Categories: Mathematics, Statistics.

Binomial distribution

The binomial distribution is a discrete probability distribution describing a Bernoulli process: a set of independent \(N\) trials where each has only two possible outcomes, “success” and “failure”, the former with probability \(p\) and the latter with \(q = 1 - p\). The binomial distribution then gives the probability that \(n\) out of the \(N\) trials succeed:

\[\begin{aligned} \boxed{ P_N(n) = \binom{N}{n} \: p^n q^{N - n} } \end{aligned}\]

The first factor is known as the binomial coefficient, which describes the number of microstates (i.e. permutations) that have \(n\) successes out of \(N\) trials. These happen to be the coefficients in the polynomial \((a + b)^N\), and can be read off of Pascal’s triangle. It is defined as follows:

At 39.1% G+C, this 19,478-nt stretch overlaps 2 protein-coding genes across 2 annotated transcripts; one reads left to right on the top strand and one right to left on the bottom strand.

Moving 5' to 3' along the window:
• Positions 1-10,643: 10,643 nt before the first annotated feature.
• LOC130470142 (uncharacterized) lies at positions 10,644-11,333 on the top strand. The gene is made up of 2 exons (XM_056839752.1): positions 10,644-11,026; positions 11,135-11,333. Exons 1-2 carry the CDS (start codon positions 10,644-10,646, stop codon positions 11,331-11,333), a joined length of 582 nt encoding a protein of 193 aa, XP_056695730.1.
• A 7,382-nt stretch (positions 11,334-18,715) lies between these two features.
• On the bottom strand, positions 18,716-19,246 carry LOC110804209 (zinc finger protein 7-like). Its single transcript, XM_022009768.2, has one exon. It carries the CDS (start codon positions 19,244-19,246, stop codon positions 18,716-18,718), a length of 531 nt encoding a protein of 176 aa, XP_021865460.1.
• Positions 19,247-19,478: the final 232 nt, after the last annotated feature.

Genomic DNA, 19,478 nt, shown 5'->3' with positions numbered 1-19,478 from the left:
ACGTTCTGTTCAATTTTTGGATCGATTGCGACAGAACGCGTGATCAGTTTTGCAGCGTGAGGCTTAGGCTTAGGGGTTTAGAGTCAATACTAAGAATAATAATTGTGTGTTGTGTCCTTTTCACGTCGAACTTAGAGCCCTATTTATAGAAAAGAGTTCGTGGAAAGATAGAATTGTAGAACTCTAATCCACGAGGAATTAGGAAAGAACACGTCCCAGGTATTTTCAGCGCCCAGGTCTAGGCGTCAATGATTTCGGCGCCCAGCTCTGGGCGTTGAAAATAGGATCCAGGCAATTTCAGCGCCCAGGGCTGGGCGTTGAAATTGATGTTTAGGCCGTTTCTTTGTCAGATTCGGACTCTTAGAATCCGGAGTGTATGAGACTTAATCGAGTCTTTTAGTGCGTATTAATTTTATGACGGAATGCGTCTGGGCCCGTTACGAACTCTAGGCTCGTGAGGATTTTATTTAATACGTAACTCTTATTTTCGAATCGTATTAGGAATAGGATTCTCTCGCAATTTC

\[\begin{aligned} \boxed{ \binom{N}{n} = \frac{N!}{n! (N - n)!} } \end{aligned}\]

The remaining factor \(p^n (1 - p)^{N - n}\) is then just the probability of attaining each microstate.

The expected or mean number of successes \(\mu\) after \(N\) trials is as follows:

\[\begin{aligned} \boxed{ \mu = N p } \end{aligned}\]

Meanwhile, we find the following variance \(\sigma^2\), with \(\sigma\) being the standard deviation:

\[\begin{aligned} \boxed{ \sigma^2 = N p q } \end{aligned}\]

As \(N \to \infty\), the binomial distribution turns into the continuous normal distribution:

\[\begin{aligned} \boxed{ \lim_{N \to \infty} P_N(n) = \frac{1}{\sqrt{2 \pi \sigma^2}} \exp\!\Big(\!-\!\frac{(n - \mu)^2}{2 \sigma^2} \Big) } \end{aligned}\]


  1. H. Gould, J. Tobochnik, Statistical and thermal physics, 2nd edition, Princeton.

© Marcus R.A. Newman, a.k.a. "Prefetch". Available under CC BY-SA 4.0.